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Re: [Xen-devel] [PATCH 1/2] x86/microcode: Synchronize late microcode loading

On Mon, Apr 16, 2018 at 04:26:09AM -0600, Jan Beulich wrote:
>>>> On 16.04.18 at 08:20, <chao.gao@xxxxxxxxx> wrote:
>> On Fri, Apr 13, 2018 at 09:49:17AM -0600, Jan Beulich wrote:
>>>>>> On 30.03.18 at 08:59, <chao.gao@xxxxxxxxx> wrote:
>>>> +static int do_microcode_update(void *_info)
>>>> +{
>>>> +    struct microcode_info *info = _info;
>>>> +    int error, ret = 0;
>>>> +
>>>> +    error = __wait_for_cpus(&info->cpu_in, USEC_PER_SEC);
>>>Why this long a timeout here?
>> I just use the same timeout as the patch on linux kernel side. As we
>> know if the timeout is too small, updating microcode may be likely to
>> failed even if other CPUs disabled interrupt temporally.
>> If you object to such a long timeout (for Xen may need much smaller
>> time to rendezvous all CPUs compared to linux kernel because Xen doesn't
>> have device drivers which may malfunction), how about just use the
>> default timeout, 30ms, used by live patching? if it is also not
>> good enough, then we make it an option which comes from callers.
>Yes, 30ms is likely to be acceptable.
>>>> +    if ( error )
>>>> +    {
>>>> +        ret = -EBUSY;
>>>> +        return ret;
>>>> +    }
>>>> +
>>>> +    error = microcode_update_cpu(info->buffer, info->buffer_size);
>>>> +    if ( error && !ret )
>>>> +        ret = error;
>>>> +    /*
>>>> +     * Increase the wait timeout to a safe value here since we're 
>>>> serializing
>>>> +     * the microcode update and that could take a while on a large number 
>>>> of
>>>> +     * CPUs. And that is fine as the *actual* timeout will be determined 
>>>> by
>>>> +     * the last CPU finished updating and thus cut short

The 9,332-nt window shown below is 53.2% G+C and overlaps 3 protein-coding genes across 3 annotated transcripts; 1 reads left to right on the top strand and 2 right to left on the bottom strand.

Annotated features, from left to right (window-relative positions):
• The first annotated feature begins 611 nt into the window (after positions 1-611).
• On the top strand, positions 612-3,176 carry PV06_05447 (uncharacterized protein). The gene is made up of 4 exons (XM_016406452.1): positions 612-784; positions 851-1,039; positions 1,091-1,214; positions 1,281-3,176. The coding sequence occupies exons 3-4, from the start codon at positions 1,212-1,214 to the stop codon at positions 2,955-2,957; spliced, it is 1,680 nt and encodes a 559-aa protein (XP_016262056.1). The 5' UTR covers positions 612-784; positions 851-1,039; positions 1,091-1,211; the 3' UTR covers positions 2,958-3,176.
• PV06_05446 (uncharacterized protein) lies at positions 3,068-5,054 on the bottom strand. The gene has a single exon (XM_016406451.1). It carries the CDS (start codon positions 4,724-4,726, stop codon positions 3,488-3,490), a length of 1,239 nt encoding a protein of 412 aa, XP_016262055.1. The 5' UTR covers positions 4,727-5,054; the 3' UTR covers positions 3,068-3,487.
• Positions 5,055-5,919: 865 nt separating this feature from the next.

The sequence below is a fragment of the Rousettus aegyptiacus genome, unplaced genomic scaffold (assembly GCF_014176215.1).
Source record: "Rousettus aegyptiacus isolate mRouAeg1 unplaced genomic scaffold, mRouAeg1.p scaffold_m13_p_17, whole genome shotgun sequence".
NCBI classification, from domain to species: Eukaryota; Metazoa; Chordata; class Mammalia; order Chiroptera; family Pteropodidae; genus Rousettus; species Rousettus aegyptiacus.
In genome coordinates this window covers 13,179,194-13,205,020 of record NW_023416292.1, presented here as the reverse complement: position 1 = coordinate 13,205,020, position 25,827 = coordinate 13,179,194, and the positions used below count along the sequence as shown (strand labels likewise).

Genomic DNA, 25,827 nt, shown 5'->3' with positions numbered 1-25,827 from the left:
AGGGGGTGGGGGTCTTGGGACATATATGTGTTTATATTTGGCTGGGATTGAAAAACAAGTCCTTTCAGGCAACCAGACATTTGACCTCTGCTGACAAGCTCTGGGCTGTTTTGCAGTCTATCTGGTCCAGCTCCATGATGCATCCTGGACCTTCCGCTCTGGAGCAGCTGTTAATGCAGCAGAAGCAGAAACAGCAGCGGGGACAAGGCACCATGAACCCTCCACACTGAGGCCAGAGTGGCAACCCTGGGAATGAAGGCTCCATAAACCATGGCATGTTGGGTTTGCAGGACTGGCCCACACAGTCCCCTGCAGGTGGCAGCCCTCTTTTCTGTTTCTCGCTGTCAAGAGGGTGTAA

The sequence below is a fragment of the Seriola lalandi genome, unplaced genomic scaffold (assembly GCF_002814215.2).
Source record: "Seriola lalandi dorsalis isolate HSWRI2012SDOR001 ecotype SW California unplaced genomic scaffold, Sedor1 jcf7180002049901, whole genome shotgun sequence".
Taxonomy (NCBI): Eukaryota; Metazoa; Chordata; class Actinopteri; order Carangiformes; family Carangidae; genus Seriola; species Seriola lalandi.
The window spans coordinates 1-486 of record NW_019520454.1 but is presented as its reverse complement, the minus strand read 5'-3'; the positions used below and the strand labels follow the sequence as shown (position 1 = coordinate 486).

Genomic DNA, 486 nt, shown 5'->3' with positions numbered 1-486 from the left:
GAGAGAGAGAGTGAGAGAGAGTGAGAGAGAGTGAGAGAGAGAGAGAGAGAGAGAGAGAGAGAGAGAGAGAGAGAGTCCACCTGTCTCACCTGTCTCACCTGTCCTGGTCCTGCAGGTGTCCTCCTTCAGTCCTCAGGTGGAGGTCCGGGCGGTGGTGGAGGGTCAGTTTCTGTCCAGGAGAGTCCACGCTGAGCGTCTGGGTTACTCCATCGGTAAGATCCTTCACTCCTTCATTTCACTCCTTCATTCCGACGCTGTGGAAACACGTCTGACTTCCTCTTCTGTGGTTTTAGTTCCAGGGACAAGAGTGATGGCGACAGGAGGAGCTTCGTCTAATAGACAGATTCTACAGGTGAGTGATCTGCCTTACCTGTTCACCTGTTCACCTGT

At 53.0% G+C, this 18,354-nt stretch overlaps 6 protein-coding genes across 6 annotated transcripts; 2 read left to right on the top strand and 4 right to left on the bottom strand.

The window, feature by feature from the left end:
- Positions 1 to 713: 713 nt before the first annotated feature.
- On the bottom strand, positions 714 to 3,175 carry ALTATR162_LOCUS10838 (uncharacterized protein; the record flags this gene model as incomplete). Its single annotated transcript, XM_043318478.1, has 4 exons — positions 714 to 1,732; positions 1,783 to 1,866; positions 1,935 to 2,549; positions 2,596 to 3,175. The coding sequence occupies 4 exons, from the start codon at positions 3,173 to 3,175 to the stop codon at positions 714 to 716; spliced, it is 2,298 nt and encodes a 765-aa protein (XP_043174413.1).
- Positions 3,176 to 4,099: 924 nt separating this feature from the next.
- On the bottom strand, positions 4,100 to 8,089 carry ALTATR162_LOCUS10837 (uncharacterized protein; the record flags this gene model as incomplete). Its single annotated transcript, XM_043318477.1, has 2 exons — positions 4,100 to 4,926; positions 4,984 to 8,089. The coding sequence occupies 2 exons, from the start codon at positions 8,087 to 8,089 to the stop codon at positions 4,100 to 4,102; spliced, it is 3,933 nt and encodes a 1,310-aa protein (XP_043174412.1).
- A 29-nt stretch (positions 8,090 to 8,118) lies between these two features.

>>>> +     */
>>>> +    error = __wait_for_cpus(&info->cpu_out, USEC_PER_SEC * 
>>>> num_online_cpus());
>>>And this one's even worse, in particular on huge systems. I'm afraid such a 
>>>period of time in stop-machine context is going to confuse most of the 
>>>domains (including Dom0). There's nothing inherently wrong with e.g. 
>>>the updates on distinct cores (and even more so on distinct sockets) in 
>> I cannot say for sure. But the original patch does want updating
>> microcode be performed one-by-one.
>And they don't restrict the "when" aspect in any way? I.e. all sorts of
>applications (and perhaps even KVM guests) may be running?

No any restriction on the timing I think. Ashok, could you confirm this?

>>>Therefore revising the locking in microcode_update_cpu() might be a necessary
>>>prereq step.
>> Do you mean changing it to a per-core or per-socket lock?
>Either changing to such, or introducing a second, more fine grained lock.

I will introduce a per-core lock. Then only one thread in a core will
try to update microcode as an optimization. For I am not sure whether it
is permitted to update distinct cores in parallel, I am inclined to keep
the original logic.


>>>Or alternatively you may need to demand that no other running
>>>domains exist besides Dom0 (and hope the best for Dom0 itself).
>>>I also don't think there's any point invoking the operation on all HT 
>>>threads on a
>>>core, but I realize stop_machine_run() isn't flexible enough to allow such.
>> Only one thread in a core will do the actual update. Other threads only
>> check the microcode version and find the version is already
>> update-to-date, then exit the critical region. Considering the check may
>> don't need much time, I wonder whether it can significantly benefit the
>> overall time to invoking the operation on all HT threads on a core?  
>With better parallelism this would be less of an issue. Plus, as said - the
>infrastructure we have at present wouldn't allow anyway what I've
>described above, and hand-rolling another "flavor" of the stop-machine
>logic is quite certainly out of question. To answer your question though:
>Taking as the example a 4-threads-per-core system with sufficiently
>many cores, I'm afraid the overall time spent in handling the
>"uninteresting" threads may become measurable. But of course, if actual
>numbers said otherwise, I'd be fine.

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